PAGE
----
348px-Knife_Angel_installation_5Some of the sonnets are more indirect explorations of moods – others have a more sustained and obvious focus. Knife Angel pays tribute to the sculpture created by Alfie Bradley with knives donated by police forces around the country at the British Ironworks Centre at Oswestry, Shropshire. The sonnet with reasons for carrying a knife is from interviews in various articles researched on the BBC and Guardian sites. The listing of the parts of the knife and the abecedarian in the final sonnet was a way of trying to control my response to the idea of the knife, a kind of play between signifier and signified. When you say knife, we all have our own picture conjured, but all the names for it in other languages as well as the slang reveals a collective tragic mythology.”

Lisa Kelly’s first collection, A Map Towards Fluency, was published by Carcanet in 2019. Her poems have appeared in Stairs and Whispers: D/deaf and Disabled Poets Write Back (Nine Arches Press). Her pamphlets are Philip Levine’s Good Ear (Stonewood Press) and Bloodhound (Hearing Eye). She has single-sided deafness and is also half Danish. She co-edited the Deaf Issue of Magma Poetry which was awarded Arts Council England funding; and the Conversation Issue. She is Chair of Magma Poetry,


after John Donne

They search my bag like an abandoned flat,
raking for answers to unformed questions,
fumbling with tissues and bits of old tat,
unable to grasp haptic impressions.
What do I know of my son’s compass point?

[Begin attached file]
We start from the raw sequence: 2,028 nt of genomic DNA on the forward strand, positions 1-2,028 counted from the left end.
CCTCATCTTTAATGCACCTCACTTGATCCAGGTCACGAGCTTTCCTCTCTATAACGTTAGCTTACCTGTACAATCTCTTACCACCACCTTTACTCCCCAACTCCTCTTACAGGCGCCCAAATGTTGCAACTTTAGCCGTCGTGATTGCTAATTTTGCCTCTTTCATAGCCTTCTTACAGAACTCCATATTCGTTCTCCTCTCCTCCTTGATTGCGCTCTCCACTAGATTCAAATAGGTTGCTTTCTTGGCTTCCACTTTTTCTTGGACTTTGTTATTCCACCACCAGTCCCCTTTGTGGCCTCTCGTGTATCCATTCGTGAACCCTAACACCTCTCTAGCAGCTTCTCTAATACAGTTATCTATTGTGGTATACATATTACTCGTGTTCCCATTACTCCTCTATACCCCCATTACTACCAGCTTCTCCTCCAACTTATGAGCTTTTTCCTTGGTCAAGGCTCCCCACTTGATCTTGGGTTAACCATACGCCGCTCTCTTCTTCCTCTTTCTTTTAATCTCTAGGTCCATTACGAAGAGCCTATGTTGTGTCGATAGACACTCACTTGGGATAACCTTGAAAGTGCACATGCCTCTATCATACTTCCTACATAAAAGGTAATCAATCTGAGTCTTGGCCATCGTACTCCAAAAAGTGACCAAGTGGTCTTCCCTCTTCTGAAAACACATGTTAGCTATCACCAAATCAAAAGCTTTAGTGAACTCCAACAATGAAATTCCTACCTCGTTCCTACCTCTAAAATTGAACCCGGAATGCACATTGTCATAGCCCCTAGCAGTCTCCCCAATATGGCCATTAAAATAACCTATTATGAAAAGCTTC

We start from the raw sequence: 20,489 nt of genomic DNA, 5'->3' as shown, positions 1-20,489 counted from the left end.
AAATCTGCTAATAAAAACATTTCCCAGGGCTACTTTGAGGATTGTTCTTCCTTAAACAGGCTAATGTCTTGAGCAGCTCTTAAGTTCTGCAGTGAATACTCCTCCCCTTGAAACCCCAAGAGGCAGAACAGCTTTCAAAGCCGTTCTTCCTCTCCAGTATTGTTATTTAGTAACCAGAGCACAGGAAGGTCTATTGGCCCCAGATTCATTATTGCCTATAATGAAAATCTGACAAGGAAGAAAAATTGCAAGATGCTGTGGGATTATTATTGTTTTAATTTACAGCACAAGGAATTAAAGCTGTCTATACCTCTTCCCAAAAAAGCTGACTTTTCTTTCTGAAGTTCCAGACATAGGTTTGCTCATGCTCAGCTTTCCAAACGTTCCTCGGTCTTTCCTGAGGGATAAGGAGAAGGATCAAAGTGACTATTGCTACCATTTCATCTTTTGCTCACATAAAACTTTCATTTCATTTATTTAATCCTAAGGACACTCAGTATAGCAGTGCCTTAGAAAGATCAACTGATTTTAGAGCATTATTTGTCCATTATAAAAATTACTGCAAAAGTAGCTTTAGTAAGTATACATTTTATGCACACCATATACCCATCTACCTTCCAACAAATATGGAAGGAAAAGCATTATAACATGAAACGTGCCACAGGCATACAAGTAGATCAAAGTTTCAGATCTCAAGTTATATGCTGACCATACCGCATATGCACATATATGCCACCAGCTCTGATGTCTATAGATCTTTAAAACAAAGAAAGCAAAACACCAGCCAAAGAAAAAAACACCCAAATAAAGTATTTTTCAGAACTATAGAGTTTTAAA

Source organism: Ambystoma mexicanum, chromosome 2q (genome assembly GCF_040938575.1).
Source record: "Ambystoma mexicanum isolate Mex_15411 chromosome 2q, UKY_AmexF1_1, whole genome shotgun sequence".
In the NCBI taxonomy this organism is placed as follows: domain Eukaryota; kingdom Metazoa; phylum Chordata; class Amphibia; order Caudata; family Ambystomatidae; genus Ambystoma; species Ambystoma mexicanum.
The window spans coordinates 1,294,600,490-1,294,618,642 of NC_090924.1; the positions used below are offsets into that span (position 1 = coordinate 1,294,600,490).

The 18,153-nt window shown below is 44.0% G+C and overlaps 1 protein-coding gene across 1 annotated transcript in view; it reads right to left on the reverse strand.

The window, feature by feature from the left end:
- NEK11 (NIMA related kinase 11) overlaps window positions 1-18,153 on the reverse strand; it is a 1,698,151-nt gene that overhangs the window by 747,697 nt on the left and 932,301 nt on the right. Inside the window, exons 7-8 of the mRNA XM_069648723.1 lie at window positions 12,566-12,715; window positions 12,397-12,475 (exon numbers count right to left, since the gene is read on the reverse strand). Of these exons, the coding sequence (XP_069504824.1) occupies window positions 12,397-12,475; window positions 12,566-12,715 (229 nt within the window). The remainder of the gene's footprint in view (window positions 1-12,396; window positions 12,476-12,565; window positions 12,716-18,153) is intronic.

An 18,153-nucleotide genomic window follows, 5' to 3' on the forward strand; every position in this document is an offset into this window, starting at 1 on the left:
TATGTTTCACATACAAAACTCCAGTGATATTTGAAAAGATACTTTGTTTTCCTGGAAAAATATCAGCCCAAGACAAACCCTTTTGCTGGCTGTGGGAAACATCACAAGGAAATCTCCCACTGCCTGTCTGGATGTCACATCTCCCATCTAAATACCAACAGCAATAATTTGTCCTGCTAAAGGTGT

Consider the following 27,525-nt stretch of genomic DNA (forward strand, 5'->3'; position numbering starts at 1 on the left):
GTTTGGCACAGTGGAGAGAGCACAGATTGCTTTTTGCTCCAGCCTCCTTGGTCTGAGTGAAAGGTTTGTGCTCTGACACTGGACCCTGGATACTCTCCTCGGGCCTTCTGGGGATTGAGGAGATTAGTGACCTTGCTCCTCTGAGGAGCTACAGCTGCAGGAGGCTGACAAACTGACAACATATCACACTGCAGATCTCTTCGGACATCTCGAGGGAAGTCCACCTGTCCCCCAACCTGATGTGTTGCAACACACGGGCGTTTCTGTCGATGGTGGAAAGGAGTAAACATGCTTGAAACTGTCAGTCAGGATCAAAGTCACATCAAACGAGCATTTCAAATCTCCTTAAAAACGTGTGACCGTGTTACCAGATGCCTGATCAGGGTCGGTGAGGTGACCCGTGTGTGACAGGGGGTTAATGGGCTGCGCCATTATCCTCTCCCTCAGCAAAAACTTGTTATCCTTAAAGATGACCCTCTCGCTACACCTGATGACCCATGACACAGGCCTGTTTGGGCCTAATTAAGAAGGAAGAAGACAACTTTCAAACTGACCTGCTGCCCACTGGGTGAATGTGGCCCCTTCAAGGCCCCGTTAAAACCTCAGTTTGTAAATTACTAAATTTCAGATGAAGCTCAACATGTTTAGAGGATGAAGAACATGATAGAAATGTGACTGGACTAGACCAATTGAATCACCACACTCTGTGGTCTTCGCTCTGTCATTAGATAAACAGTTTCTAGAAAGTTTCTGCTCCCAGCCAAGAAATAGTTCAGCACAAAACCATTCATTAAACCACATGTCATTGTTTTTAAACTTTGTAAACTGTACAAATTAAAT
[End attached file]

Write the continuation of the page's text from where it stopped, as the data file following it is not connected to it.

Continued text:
Why did this prick try to hide in the seams?
Have they not heard we all have a fixed foot,
how the other hearkens after, and leans?
My circle is just. My son is secure.
Absence expansion in a foreign land.
Sharp reminders and tokens underscore
each search a charade, til steel is in hand.
Let us close this bag and let me go through.
This flat is unoccupied, the rent due.

This flat is unoccupied, the rent due.
We salvage the mattress from Spain’s dark street.
Erect steel bars for a four-poster view,
lie on the bloodstain covered by a sheet.
From here, we hear the bells of Aranjuez,
sad chimes from Rodrigo’s Concierto.
Since thou and I sigh one another’s breath,
engrave, Antes muerto que mudado.
Our sons will not dare into Walthamstow,
Battersea, Harlesden, Oakwood, Marylebone.
They will not venture into Enfield, Bow,
Wandsworth, Peckham Rye, Uxbridge, Mile End, home.
Let us close this flat. Rodrigo is owed.
Sooner dead than changed, but seeds must be sowed.

Sooner dead than changed, but seeds must be sowed.
Who can stop him winding down the wrong path?
At the round earth’s imagin’d corners blow